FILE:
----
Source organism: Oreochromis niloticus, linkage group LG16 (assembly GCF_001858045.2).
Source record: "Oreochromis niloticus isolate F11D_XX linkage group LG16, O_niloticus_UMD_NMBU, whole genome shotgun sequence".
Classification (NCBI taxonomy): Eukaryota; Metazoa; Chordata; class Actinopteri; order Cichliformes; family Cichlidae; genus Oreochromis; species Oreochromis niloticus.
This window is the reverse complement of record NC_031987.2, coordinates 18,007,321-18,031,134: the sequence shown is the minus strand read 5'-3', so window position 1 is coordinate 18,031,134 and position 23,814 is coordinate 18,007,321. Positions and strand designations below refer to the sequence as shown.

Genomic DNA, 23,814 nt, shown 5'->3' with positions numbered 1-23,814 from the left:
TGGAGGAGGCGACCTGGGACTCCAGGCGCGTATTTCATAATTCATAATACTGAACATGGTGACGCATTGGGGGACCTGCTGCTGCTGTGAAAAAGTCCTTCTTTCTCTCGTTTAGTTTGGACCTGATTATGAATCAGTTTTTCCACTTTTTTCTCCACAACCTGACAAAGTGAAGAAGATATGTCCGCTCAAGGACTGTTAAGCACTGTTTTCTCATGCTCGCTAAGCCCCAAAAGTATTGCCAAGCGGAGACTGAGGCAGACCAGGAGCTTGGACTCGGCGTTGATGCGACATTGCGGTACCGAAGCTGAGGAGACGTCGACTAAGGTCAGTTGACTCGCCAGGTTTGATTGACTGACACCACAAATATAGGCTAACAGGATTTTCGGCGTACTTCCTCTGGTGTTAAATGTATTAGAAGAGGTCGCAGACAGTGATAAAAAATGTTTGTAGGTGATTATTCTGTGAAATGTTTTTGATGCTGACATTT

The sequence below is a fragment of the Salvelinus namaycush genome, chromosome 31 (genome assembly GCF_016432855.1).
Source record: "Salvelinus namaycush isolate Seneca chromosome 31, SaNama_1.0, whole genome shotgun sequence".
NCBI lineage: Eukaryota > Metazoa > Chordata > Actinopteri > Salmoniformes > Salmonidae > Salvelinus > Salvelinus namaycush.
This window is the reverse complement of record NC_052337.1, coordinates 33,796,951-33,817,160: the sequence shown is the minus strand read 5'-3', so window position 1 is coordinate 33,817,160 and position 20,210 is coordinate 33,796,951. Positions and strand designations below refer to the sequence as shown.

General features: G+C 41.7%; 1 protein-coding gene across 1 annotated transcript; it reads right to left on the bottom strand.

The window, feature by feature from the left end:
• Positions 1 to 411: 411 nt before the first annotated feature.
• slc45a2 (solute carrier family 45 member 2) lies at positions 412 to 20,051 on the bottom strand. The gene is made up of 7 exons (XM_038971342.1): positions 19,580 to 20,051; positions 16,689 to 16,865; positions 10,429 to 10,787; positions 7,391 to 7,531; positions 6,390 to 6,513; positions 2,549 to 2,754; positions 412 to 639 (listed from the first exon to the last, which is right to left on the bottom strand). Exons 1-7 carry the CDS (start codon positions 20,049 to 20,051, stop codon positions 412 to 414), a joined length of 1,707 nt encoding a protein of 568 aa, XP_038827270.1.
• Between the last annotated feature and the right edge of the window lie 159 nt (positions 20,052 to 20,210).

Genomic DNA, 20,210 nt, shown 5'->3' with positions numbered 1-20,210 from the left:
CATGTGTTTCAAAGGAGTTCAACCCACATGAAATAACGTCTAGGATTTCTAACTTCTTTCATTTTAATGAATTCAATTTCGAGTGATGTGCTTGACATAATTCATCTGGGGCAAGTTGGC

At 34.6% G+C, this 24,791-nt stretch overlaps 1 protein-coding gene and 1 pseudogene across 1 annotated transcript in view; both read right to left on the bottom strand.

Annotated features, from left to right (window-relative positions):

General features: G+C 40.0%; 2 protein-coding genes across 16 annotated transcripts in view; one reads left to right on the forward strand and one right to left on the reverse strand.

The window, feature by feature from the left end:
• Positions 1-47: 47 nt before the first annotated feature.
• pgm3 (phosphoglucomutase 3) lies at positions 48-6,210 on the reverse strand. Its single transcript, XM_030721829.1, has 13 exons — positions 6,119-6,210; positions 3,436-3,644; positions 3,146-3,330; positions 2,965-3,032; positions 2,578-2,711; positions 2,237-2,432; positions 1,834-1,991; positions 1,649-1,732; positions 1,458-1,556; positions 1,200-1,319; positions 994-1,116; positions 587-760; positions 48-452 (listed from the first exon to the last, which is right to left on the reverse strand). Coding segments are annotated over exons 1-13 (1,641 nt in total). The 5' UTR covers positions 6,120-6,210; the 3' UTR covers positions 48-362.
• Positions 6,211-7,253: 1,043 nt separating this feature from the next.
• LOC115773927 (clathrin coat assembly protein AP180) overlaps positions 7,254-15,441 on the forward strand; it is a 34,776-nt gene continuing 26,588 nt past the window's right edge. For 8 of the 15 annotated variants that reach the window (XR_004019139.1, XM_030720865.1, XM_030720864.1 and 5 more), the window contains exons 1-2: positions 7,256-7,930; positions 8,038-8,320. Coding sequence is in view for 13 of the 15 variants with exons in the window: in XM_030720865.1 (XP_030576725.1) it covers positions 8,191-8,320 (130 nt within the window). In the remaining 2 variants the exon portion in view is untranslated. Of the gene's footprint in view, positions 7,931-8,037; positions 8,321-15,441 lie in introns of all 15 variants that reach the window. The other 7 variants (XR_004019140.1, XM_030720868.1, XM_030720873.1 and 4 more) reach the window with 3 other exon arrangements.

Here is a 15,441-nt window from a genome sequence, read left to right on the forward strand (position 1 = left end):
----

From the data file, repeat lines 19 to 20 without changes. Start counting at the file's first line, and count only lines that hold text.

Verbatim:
Annotated features, from left to right (window-relative positions):

General features: G+C 40.0%; 2 protein-coding genes across 16 annotated transcripts in view; one reads left to right on the forward strand and one right to left on the reverse strand.